These Ultra's have become hugely popular. One reason is they are torque monsters. There's no pussy footing around when you dial up the power with these. The concept of you HAVE to be in the right gear constantly might still be true if you were riding a 3 speed, but the average 9 speed plus are actually pretty forgiving as long as you are being responsible with the throttle. The big batteries, in the 20ah range, are heavy, and make these bikes heavy, in the 60 plus pound range.

The BBSHD is the one to look at for conversions. Pretty much the same power as the Ultra, minus the torque sensing capability.

"lightweight electric enduro motorcycle, or like something that is neither a bicycle, nor a motorcycle"
That pretty much describes my impression of an Ultra powered fatty (4" tires) with a 19.2ah battery. That's not to say it's all that bad, just different! It's taken some getting used to for sure! That said, I still enjoy riding it, though I believe my other bike which is also very powerful, but on 2" tires, might be easier. -Al
 

FlatSix911

Well-Known Member
Region
USA
City
Silicon Valley
Hello everybody, thank you for accepting me in this community, nice to be here. I need an eMTB in my life and I was hoping you could advise me on what to buy. I live in a mountain forest area with endless steepy trails full of rocks and fallen branches, but also with long, cozy service roads for the fire brigade. I love technical riding and I had tried all kinds of offroad motorcycles, but I kept none of them cause I am a female and these bikes are just all too tall and heavy for me. I also bought a trials bike but it was uncomfortable to ride on trails even with a seat attached because of its geometry. I do have a very cool all mountain bicycle but on steep ascents I have to push it or I move with the speed of a turtle, so I only ride it on specific paths. Anyway, I need an ebike with as much battery as possible to be able to explore even unknown areas for me and ride around for 3 hours. At the same time I want to keep the feeling that I am actually riding a bicycle and enjoy pedaling to get some exercise and feel that I am moving the bicycle myself, at least partly. I explored the option of turning my own MTB to an ebike with a Bafang M620 and a 52V21Amp battery, but it is impossible to place the battery on the frame and I will not carry it on my back. I asked around about mainstream ebikes (with Shimano, Bosch, etc motors at 80nm torque) and according to what I have been reading they just seem too weak for what I want them to do, so I am definetely looking at Bafang 1000W - either by bying an allmountain bike that the battery is easy to fit on and doing the coversion myself (with the BBSHD probably), or by buying a bike with the M620 already fit on. Now, I live in Europe so I can forget about importing parts or bikes from China or USA, because of EU antidumping measures. There are a very few bike manufacturers in Europe with the Bafang M620, they offer it with a 650Wh battery (not that huge) but the bikes look awesome and are light and agile, about 25 kg or 55 pounds. I also found some heavy bikes in Eurpe with M620 at around 34 kg or 75 pounds that will ride for ever because the battery is huge (they have a special frame to accomodate it), but this means they are quite heavy and I am not sure if they will still feel like a bicycle or rather as a lightweight electric enduro motorcycle, or like something that is neither a bicycle, nor a motorcycle. The problem is, these toys cost a fortune, like I really have to save money to buy them, and I can't just keep them all or try them all and decide, and they are not even around the place, like they will be shipped from another country and once I have made my decision and placed the order I can't take it back. So based on this info (and thank you for reading so far :)), what would you suggest I should buy? When does a bicycle stop being a bicycle and becomes an electric motorcycle? And for those of you that have ebikes, especially heavy and powerful ones, do you still enjoy pedaling and getting a good exercise if you adjust the power of pedal assist? Thank you so much!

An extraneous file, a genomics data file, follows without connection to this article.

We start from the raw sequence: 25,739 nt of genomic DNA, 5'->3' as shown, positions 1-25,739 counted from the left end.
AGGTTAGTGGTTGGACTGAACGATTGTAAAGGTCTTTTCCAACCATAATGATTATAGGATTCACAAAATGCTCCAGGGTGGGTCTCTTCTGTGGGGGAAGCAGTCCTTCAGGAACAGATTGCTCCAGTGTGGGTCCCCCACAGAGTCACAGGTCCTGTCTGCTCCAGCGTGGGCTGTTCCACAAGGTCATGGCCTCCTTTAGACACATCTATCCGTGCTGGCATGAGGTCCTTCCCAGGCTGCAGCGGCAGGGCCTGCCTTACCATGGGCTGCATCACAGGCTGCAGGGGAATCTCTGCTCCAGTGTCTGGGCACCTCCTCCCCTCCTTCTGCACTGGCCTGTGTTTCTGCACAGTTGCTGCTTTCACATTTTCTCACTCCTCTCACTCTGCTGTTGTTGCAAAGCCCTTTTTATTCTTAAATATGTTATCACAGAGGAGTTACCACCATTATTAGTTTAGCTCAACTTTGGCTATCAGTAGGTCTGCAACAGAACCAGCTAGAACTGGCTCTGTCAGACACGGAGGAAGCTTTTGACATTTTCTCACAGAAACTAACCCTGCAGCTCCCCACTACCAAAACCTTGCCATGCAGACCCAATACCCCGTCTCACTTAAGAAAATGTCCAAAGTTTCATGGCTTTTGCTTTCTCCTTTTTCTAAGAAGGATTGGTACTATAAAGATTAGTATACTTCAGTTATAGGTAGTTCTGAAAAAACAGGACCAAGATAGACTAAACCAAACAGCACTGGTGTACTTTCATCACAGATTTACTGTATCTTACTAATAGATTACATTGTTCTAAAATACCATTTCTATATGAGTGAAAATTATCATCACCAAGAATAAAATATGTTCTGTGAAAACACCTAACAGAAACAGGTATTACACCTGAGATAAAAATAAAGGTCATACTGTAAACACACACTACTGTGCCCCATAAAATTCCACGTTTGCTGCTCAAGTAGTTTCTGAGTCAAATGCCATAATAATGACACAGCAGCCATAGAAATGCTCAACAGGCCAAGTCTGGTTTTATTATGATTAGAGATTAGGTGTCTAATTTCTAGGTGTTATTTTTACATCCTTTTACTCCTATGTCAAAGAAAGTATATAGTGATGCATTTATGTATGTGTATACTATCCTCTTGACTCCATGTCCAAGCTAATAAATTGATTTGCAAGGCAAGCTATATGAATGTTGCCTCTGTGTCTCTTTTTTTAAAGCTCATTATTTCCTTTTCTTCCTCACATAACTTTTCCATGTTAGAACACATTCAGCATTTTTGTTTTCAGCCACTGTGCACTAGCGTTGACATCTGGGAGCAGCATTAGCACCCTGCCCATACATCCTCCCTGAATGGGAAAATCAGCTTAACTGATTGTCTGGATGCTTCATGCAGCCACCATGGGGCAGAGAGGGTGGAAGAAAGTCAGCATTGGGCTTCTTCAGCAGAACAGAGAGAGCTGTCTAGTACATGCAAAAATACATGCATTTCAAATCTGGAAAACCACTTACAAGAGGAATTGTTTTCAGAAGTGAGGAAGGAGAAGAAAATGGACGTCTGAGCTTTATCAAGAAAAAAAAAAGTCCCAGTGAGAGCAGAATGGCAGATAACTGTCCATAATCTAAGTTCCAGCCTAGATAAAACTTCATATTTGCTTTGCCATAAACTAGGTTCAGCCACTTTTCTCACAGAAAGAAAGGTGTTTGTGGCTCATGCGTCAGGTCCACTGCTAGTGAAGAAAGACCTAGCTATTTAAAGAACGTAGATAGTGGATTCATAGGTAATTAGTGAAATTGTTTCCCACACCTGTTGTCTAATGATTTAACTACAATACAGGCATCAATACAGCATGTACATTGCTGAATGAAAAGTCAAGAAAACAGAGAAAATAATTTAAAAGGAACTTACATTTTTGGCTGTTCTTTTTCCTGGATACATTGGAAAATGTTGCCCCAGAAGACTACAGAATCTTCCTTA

Zoumerela, welcome to EBR... you will find a very helpful community here. ;)
I think you will also find the mid-drive EBikes from the big 4 OEM makers will perform very well off-road.
Take a look at the EBR list of Best Hardtail and Full Suspension Electric Mountain Bikes of 2020... they are sorted by price category.
Let us know your budget and we can make more specific recommendations. Hope this helps.

The top five hardtail electric mountain bikes of 2021 represent the best combinations of features and value on the market today. We did the research to highlight the best, but you can see all 33 of our complete reviews of hardtail electric bikes listed here. Evaluating electric bikes is our specialty, and EBR has the most complete and unbiased reviews in the industry. Since 2012, we’ve helped millions of people discover the best ebikes for their needs and budget.
Table of Contents:


Here is our listing of the top five full suspension electric bikes of 2021. We’ve done the research to identify the best combinations of features and value on the market today. Beyond these recommendations, you can see all 312 of our detailed reviews of rull suspension ebikes listed here. Reviewing electric bikes is our specialty, and EBR has the most holistic and unbiased reviews in the industry. Since 2012, we’ve helped millions of people find the best ebike for their needs and budget.
Table of Contents:

 

Stefan Mikes

Well-Known Member
Region
Europe
City
Brwinów (PL)